When was the last course you went on?" I ask a colleague. She rises out of her seat, brandishing a small plastic fork and looking a little red and menacing. "It was an ICT twilight session. In March!" I nod sympathetically, because no matter how good a course looks, the time of day it takes place is crucial. We will all go on a Damp;T skills in sandwich-making course if it means a day out and a free lunch, but if it starts after 4pm, no one is interested. I find some of these twilight sessions really interesting, but am not going to give up any more of my time. Going to my MA course once a week is as much as I can manage.
I have recently had to be out on several courses that have been extremely useful, but it is the aftermath back at school that depresses me and makes me think that it is just not worth the hassle.
The day after my course I walk through my classroom door with trepidation and survey the scene. Despite my warnings, the room is in such a state. In fact I am expecting Cheryl Baker at any moment to come and congratulate me on breaking the World Record for the number of pencils on a floor.
There is rubbish work to mark, a mysterious pot full of anonymous trip money and a collection of earrings and some Yu-Gi-Oh cards that have been confiscated. There is also a three-page list of stickers to give out (defeating the object of stickers being a treat), a letter from the child who spilt paint on my prize Elmer toy and a note saying my class have reached their 40 marble targets, even though when I left it was around eight. And a daily summary of the children who didn't get it right.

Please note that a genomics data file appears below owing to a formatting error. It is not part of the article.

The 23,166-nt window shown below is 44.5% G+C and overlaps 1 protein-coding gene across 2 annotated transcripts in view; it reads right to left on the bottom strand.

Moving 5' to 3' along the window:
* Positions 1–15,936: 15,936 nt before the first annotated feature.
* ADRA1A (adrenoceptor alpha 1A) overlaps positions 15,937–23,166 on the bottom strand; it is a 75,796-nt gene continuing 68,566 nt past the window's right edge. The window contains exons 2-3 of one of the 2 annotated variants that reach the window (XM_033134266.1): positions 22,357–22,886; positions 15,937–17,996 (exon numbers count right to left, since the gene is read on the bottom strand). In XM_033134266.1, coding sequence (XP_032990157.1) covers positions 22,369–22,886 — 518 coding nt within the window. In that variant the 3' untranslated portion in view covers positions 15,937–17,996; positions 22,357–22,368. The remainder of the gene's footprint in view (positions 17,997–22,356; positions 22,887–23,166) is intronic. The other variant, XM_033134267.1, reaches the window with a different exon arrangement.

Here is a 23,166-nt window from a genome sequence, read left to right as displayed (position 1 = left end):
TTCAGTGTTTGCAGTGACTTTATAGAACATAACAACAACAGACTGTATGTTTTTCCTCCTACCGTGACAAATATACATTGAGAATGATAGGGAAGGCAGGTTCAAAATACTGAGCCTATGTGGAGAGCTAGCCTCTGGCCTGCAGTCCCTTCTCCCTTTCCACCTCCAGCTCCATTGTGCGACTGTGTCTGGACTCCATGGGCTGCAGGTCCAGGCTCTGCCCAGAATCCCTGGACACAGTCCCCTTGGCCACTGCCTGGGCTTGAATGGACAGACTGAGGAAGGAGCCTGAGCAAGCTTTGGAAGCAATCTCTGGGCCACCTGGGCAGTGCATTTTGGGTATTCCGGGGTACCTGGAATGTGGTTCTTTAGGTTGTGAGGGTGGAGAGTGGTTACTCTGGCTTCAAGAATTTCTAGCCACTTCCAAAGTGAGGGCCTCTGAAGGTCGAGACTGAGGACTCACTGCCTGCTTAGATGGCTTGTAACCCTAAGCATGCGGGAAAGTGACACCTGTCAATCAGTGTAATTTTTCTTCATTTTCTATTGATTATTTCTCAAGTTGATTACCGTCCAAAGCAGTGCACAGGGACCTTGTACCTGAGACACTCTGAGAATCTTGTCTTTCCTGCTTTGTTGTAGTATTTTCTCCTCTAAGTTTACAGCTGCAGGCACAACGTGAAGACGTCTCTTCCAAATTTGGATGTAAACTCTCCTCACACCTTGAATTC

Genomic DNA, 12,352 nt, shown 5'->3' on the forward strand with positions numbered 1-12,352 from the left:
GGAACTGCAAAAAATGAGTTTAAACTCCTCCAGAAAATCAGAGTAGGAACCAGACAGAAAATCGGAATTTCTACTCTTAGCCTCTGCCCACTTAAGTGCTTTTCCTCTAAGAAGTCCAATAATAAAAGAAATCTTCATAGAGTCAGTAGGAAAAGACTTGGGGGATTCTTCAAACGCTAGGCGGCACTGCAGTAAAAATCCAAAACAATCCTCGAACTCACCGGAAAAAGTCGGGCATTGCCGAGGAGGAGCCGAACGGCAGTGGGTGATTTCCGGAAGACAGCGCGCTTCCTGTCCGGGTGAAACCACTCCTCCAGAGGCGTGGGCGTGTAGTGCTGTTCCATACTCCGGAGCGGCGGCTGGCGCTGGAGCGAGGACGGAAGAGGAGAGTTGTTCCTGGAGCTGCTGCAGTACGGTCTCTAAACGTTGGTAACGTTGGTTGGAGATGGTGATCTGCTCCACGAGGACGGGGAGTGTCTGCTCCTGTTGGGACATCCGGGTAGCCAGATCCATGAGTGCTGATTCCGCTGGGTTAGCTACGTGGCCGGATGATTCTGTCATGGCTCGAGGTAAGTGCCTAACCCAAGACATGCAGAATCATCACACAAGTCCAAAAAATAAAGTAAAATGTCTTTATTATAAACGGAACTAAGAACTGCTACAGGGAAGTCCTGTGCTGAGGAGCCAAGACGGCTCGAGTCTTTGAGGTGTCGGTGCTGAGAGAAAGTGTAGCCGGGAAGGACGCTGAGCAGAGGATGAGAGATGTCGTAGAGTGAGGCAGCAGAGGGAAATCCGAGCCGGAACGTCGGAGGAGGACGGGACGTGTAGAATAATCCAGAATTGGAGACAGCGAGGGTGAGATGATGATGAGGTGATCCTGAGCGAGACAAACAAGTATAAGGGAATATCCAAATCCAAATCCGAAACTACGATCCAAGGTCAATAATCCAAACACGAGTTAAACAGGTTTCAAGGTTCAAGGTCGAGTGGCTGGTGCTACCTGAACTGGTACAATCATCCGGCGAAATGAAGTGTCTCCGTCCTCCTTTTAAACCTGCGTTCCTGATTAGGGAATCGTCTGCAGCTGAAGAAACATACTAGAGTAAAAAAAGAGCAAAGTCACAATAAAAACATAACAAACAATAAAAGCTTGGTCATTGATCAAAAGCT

"Why can't you do it for a supply?" I ask the downcast three when they file meekly in to the room to face the music about the trouble yesterday. This begins my usual scripted rant about me being disappointed, blah blah, would I come to your house and draw on the wall blah blah and would you break my car door window with a stone blah blah? I feel absolutely desolate. Even though I should be eagerly trying out the things I've learned on my course, I feel annoyed with the catch up and just sit glaring at them.
The next time I am out of school I prepare the class in advance, and spend hours on preparation for the supply teacher. However, there is no change. I hear the word hooligans being used to describe the class and I say, "Well, they're not like that for me." "No," says my colleague. "They miss you.
You'll just have to not go out for a bit." Which makes me wonder what is the whole point of courses.